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Tuesday, 13 November 1973
Page: 3233

Dr PATTERSON (Dawson) (Minister for Northern Development and Minister for the Northern Territory) - As with the honourable member for Herbert (Mr Bonnett), I have no disagreement with what the honourable member for Mackellar (Mr Wentworth) has said. His comments have been constructive. I know that he has a deep interest in many of the problems of northern Australia. That interest has been achieved from a first hand investigation and study of many of the problems. The honourable member knows as well as others do of the difficulties of development of those areas and in particular of many of the projects which originated from proposals which he has advanced. I repeat that I welcome the constructive arguments that he has put up.

But I would like to comment briefly on the usual destructive arguments put up by the Leader of the Australian Country Party (Mr Anthony). I do not know what it is about me that causes him to go completely overboard - to lose his calm. As described by me and by others last week, he puts on an amazing performance. I am not concerned very much about whether he criticises me but I am concerned about the criticism of officers of the Public Service and especially officers of my own Department.

Mr Katter - He did not do that.

Dr PATTERSON - If the honourable member reads Hansard tomorrow he will find that he did.

Mr Martin - They have no opportunity to reply.

Dr PATTERSON - That is true; they have no opportunity to reply. This is something that honourable members should not do. They should not take advantage of their office deliberately to attack public servants who cannot reply. Let me say this: The head of my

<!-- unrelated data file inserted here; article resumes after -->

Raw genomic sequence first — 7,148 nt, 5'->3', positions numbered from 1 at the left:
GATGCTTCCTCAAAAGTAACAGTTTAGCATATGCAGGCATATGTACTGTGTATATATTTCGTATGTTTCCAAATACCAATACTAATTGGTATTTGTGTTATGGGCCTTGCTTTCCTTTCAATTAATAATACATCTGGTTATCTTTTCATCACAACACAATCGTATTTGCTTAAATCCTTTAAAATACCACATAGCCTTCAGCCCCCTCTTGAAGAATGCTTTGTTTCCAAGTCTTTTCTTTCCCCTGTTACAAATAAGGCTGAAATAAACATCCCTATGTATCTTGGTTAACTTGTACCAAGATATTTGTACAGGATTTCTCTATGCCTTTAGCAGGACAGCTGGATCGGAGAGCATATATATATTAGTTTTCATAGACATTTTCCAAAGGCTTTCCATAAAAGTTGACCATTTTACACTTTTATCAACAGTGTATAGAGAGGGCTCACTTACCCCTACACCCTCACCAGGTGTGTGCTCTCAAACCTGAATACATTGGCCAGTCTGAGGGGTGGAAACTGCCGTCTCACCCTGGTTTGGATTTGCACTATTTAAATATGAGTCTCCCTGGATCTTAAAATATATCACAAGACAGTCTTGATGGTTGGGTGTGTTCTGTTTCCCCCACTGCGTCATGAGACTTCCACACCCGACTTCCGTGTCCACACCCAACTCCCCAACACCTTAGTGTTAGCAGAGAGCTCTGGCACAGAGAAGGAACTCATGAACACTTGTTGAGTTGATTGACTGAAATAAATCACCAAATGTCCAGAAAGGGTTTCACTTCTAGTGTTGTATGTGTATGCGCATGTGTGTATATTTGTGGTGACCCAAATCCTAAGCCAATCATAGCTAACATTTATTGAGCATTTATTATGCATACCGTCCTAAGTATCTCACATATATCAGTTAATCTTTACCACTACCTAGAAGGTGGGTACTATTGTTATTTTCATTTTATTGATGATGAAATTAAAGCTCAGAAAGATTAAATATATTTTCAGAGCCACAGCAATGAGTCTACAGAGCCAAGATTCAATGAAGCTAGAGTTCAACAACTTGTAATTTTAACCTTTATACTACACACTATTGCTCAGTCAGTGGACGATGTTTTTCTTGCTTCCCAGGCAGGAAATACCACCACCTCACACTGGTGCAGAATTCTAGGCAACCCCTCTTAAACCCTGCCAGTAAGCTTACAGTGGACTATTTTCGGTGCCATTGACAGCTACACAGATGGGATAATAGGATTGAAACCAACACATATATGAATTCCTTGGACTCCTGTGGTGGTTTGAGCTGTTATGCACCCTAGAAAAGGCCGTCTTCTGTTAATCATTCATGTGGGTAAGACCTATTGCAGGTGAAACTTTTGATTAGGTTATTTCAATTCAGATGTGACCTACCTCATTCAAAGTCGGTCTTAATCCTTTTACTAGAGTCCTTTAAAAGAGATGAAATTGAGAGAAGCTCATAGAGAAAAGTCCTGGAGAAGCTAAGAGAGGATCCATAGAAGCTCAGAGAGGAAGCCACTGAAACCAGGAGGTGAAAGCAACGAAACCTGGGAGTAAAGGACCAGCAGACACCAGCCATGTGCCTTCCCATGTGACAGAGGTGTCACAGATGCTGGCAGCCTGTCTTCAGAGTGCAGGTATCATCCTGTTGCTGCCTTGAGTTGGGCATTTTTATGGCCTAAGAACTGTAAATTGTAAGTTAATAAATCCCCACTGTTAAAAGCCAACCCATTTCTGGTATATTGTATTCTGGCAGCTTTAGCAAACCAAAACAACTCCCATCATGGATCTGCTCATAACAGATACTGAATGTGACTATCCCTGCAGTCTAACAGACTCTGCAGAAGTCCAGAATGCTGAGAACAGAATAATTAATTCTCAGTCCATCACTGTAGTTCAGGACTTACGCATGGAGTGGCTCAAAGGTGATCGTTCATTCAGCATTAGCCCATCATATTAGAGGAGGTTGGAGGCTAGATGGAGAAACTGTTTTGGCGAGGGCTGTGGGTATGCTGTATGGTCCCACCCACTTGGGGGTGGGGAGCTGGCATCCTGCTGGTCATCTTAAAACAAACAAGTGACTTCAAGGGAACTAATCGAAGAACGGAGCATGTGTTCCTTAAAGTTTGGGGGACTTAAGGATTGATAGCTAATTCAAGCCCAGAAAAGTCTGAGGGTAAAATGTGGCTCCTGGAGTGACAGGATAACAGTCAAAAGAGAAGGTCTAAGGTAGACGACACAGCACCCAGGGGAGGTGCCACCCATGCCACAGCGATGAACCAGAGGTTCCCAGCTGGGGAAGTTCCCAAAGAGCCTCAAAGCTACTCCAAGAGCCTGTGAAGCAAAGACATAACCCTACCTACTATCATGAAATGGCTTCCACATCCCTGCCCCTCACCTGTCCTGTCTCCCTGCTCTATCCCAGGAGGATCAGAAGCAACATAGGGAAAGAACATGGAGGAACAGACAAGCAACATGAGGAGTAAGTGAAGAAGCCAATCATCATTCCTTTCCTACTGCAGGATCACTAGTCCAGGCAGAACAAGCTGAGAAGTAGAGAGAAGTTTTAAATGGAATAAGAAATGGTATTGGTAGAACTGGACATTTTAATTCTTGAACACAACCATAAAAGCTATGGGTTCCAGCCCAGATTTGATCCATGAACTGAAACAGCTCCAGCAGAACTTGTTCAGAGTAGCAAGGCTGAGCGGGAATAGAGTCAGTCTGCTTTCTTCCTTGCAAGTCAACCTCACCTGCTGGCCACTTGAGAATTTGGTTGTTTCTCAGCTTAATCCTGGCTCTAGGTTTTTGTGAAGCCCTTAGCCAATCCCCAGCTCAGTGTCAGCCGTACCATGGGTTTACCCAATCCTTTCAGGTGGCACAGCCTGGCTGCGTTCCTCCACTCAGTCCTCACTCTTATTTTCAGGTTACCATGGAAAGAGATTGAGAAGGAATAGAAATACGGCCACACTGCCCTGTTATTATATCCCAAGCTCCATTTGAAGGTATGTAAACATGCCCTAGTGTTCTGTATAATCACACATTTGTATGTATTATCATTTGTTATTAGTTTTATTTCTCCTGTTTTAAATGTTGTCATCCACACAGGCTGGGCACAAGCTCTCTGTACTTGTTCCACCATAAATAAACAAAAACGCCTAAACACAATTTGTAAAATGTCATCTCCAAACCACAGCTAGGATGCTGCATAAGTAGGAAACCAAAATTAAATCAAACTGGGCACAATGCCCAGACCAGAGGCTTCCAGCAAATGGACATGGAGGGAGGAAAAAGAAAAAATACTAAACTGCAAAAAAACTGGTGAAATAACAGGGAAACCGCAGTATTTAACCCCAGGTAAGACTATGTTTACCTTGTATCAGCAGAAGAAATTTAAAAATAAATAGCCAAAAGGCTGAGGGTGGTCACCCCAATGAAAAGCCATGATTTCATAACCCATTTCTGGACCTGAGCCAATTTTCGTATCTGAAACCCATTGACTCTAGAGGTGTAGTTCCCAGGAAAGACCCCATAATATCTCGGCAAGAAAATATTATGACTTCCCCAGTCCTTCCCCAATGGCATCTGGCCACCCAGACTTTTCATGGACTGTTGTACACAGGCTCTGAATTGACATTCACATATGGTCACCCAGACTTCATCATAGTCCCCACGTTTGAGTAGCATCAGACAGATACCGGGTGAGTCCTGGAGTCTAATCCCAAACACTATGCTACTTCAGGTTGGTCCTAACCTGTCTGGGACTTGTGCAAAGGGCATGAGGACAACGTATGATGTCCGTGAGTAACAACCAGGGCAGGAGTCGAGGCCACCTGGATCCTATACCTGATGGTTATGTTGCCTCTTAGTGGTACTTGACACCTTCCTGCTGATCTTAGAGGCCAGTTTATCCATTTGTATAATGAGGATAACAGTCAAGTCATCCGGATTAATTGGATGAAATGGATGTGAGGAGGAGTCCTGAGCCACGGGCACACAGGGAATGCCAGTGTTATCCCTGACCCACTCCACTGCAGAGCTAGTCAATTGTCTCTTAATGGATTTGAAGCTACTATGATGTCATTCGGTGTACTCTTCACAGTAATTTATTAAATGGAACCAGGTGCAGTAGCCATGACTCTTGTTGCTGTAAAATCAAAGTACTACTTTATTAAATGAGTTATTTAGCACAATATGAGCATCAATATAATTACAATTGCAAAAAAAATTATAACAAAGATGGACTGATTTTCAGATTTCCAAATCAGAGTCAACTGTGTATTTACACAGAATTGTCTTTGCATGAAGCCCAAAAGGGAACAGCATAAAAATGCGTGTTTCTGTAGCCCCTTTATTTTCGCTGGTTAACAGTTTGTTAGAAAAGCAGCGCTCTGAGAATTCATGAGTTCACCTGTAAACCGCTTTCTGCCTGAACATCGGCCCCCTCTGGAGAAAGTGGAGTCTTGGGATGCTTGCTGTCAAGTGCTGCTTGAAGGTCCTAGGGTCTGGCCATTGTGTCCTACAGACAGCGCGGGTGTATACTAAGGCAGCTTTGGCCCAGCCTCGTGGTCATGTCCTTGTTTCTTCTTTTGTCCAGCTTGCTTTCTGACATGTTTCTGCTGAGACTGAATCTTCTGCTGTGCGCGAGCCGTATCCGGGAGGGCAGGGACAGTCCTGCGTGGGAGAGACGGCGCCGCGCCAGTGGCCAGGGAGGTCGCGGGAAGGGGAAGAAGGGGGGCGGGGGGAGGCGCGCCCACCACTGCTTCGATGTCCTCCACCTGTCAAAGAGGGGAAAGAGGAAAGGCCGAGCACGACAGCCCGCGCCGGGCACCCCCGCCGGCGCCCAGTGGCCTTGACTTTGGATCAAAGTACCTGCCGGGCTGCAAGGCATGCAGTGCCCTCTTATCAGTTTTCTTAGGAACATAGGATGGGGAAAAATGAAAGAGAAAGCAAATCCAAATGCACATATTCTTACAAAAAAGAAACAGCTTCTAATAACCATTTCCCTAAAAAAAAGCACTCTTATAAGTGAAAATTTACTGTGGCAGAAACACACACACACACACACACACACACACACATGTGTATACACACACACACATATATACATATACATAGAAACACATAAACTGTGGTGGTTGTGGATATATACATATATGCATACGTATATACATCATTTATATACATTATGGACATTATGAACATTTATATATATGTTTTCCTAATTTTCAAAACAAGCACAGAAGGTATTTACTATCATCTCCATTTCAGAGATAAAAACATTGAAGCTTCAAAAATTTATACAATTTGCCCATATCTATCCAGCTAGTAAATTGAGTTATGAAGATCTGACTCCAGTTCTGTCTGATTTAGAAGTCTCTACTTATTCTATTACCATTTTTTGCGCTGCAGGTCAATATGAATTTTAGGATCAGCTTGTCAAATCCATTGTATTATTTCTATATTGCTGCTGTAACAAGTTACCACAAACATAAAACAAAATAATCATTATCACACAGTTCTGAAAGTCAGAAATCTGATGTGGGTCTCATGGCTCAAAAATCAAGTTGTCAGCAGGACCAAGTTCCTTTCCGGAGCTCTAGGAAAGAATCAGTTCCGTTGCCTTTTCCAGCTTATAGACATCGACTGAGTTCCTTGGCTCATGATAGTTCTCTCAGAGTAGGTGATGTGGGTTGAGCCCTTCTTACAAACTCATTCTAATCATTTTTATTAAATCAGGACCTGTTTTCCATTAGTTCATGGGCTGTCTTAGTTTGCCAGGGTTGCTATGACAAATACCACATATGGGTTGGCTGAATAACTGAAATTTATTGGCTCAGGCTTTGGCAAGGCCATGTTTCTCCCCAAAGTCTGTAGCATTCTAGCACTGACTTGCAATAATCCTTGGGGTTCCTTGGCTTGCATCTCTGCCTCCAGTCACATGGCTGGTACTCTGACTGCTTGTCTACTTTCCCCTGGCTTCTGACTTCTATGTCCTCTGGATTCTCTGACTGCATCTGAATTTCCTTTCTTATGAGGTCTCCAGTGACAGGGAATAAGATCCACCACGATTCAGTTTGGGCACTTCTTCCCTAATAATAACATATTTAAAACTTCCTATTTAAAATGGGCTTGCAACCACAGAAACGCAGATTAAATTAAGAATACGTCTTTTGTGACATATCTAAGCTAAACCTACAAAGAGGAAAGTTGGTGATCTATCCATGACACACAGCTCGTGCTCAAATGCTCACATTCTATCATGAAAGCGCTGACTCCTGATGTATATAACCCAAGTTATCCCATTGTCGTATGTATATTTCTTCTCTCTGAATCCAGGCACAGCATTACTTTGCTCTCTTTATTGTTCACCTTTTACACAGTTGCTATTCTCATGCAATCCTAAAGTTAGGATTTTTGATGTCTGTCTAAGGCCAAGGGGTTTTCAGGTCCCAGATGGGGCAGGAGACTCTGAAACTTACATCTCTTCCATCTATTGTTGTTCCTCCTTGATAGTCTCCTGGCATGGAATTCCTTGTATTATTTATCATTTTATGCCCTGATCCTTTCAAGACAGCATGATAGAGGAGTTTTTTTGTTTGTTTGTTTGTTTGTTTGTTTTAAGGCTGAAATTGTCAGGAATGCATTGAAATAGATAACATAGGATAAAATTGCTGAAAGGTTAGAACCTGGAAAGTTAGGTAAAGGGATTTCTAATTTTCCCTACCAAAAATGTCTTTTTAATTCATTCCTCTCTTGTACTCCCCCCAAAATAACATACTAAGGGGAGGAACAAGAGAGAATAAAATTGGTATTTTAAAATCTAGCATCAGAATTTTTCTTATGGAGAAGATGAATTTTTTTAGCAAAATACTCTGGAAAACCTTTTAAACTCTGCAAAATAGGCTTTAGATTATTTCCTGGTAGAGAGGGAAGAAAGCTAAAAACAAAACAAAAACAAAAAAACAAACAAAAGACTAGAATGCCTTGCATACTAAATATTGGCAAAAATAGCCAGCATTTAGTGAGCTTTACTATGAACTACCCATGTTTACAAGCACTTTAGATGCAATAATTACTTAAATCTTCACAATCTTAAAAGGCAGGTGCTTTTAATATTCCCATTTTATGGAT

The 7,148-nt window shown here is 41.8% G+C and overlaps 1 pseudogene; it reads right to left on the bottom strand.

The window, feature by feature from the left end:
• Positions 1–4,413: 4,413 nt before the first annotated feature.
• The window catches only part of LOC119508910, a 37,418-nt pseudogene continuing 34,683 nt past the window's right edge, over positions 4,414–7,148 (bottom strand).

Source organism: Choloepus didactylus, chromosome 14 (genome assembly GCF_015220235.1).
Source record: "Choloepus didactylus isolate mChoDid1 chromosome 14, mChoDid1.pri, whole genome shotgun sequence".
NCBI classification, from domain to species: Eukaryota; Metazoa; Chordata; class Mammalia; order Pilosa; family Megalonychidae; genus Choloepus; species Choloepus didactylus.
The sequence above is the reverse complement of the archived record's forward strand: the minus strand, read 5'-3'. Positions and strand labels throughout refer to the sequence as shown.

Department is a man of excellent reputation. Ironically, he is the same person whom the Leader of the Australian Country Party, when he was a Minister, congratulated for his work over the years in his position as Deputy Secretary of the Department of Trade. That just shows the hypocrisy of the right honourable gentleman. I do not intend to waste time even answering his comments about the Bowen basin and the Pilbara. The objectives of these investigations are there to be read. He can read them if he wants to. It is hoped that the joint Commonwealth-Western Australia feasibility study of the development of the Pilbara will be in our hands next year.

I wish to comment again on the statements by the Leader of the Country Party about sugar. He has again mentioned China. It seems to me that he just cannot take it. Surely he must be aware that on Friday I met for 6i hours with the industry and explained in as much detail as it wanted the basis for the formulation of a long term agreement involving the sale of at least 300,000 tons of sugar over 5 years. Surely he must be aware of the fact that the industry issued an official Press statement welcoming the initiative I have taken in allowing this to be done. Surely he is aware that the industry asked me to secure permanent access for Australian sugar to China. Is he not aware that for some years the industry had been trying to do that without success? Of course he is aware of it. The same thing applies to the bulk handling of sugar.

The Leader of the Country Party made 2 statements that have to be challenged. Firsly, he said that Australia sells four times as much sugar to the United States of America as it will sell to China.

Mr Graham - Ten times.

Dr PATTERSON - No, he said four times. That is completely wrong. We sell approximately 200,000 tons or a little over 200,000 tons to the United States of America. We shall sell at least 300,000 tons to China. He then went on to say that we sell ten times as much sugar to Japan as we will sell to China. That would mean that we sell 3 million tons a year to Japan. We sell approximately 600,000 tons to Japan, which is twice as much as we will sell to China. So the Leader of the Country Party was completely and utterly wrong in those points that he made. I will say no more about him, other than that I think that if the Leader of the Country Party had offered the constructive advice - perhaps criticism in some respects - of the honourable member for Herbert and the honourable member for Mackellar, the level of this debate would have been much higher. I have no doubt that the Leader of the Country Party is aware that some of the honourable members who sit behind him are openly disgusted with his attitude towards the sale of sugar to China.

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